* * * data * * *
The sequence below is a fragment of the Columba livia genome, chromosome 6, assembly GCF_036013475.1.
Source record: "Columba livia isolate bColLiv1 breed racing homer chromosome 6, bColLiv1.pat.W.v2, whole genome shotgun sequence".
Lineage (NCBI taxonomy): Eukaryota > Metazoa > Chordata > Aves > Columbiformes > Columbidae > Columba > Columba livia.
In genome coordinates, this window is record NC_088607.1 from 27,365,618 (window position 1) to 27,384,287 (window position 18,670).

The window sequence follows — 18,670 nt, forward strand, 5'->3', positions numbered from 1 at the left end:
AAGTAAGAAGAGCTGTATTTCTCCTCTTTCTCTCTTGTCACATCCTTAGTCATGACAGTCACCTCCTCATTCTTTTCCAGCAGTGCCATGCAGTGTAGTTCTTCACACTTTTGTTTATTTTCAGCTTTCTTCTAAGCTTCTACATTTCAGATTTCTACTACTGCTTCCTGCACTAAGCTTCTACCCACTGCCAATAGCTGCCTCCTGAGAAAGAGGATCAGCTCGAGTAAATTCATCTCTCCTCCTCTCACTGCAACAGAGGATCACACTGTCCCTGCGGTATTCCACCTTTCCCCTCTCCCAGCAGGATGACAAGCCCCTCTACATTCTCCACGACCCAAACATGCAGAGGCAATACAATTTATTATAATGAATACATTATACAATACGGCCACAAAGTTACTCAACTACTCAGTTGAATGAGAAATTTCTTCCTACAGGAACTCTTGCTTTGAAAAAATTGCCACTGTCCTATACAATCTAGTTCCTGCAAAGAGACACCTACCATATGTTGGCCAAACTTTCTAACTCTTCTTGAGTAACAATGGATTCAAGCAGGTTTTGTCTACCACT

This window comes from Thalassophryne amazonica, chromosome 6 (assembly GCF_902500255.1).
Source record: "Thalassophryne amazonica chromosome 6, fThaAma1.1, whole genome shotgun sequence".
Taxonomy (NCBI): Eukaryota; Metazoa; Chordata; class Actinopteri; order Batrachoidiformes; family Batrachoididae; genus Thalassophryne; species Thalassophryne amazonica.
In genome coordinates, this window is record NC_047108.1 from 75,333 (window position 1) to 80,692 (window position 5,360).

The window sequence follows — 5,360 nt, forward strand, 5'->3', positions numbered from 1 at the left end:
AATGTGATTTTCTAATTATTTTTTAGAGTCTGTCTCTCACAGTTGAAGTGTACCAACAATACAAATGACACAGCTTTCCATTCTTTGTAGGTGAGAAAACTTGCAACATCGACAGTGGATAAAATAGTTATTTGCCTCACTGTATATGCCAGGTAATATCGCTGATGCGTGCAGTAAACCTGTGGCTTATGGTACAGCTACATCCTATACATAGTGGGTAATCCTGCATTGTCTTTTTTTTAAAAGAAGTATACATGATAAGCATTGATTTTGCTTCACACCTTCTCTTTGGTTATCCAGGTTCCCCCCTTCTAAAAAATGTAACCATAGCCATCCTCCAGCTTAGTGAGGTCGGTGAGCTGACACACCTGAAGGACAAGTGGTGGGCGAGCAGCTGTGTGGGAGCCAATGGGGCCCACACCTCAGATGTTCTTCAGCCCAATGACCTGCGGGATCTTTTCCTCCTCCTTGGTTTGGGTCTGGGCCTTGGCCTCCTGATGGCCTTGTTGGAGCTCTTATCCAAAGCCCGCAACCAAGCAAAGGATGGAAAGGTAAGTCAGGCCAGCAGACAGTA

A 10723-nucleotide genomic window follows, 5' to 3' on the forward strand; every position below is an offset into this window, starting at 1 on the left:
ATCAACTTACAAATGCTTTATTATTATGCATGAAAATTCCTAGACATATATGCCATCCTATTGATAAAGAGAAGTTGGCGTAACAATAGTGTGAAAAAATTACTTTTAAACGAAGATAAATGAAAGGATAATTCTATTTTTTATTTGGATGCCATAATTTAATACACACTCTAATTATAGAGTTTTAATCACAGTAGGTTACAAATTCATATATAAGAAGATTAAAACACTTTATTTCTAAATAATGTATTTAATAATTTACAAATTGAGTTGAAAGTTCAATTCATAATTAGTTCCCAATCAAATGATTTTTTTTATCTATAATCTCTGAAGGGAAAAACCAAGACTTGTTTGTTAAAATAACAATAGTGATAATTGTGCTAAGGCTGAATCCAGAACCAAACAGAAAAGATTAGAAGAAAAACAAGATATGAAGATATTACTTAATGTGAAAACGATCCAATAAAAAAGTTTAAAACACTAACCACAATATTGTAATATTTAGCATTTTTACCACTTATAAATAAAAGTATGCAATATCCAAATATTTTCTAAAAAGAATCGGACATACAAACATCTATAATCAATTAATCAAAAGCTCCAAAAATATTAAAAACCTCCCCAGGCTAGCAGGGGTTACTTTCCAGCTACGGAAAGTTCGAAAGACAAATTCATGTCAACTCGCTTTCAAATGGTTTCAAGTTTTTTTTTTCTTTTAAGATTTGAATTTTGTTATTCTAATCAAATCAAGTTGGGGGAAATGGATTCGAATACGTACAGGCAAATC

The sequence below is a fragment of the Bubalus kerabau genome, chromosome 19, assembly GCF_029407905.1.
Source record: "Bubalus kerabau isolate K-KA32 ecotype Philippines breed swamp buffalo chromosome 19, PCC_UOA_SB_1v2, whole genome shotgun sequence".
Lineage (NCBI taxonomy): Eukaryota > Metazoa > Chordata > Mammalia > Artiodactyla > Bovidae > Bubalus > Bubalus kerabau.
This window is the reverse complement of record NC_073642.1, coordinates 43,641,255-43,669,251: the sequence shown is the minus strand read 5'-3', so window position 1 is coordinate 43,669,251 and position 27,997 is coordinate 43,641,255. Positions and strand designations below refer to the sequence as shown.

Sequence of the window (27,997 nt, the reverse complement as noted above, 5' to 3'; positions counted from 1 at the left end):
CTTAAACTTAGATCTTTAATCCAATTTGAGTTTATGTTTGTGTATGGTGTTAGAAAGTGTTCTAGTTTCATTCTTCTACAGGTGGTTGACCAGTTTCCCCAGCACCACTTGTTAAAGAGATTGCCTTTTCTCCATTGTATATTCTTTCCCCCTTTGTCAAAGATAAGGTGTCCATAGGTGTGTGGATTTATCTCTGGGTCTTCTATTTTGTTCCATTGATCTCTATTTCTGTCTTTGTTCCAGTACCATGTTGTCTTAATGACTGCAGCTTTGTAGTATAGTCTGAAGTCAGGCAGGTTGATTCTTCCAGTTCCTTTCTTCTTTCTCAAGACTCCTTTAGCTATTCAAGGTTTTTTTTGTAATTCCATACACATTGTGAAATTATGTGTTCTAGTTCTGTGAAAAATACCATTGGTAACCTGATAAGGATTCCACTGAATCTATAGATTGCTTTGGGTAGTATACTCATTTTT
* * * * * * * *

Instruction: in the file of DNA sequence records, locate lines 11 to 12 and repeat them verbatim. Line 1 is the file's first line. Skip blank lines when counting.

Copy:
The window sequence follows — 5,360 nt, forward strand, 5'->3', positions numbered from 1 at the left end:
AATGTGATTTTCTAATTATTTTTTAGAGTCTGTCTCTCACAGTTGAAGTGTACCAACAATACAAATGACACAGCTTTCCATTCTTTGTAGGTGAGAAAACTTGCAACATCGACAGTGGATAAAATAGTTATTTGCCTCACTGTATATGCCAGGTAATATCGCTGATGCGTGCAGTAAACCTGTGGCTTATGGTACAGCTACATCCTATACATAGTGGGTAATCCTGCATTGTCTTTTTTTTAAAAGAAGTATACATGATAAGCATTGATTTTGCTTCACACCTTCTCTTTGGTTATCCAGGTTCCCCCCTTCTAAAAAATGTAACCATAGCCATCCTCCAGCTTAGTGAGGTCGGTGAGCTGACACACCTGAAGGACAAGTGGTGGGCGAGCAGCTGTGTGGGAGCCAATGGGGCCCACACCTCAGATGTTCTTCAGCCCAATGACCTGCGGGATCTTTTCCTCCTCCTTGGTTTGGGTCTGGGCCTTGGCCTCCTGATGGCCTTGTTGGAGCTCTTATCCAAAGCCCGCAACCAAGCAAAGGATGGAAAGGTAAGTCAGGCCAGCAGACAGTA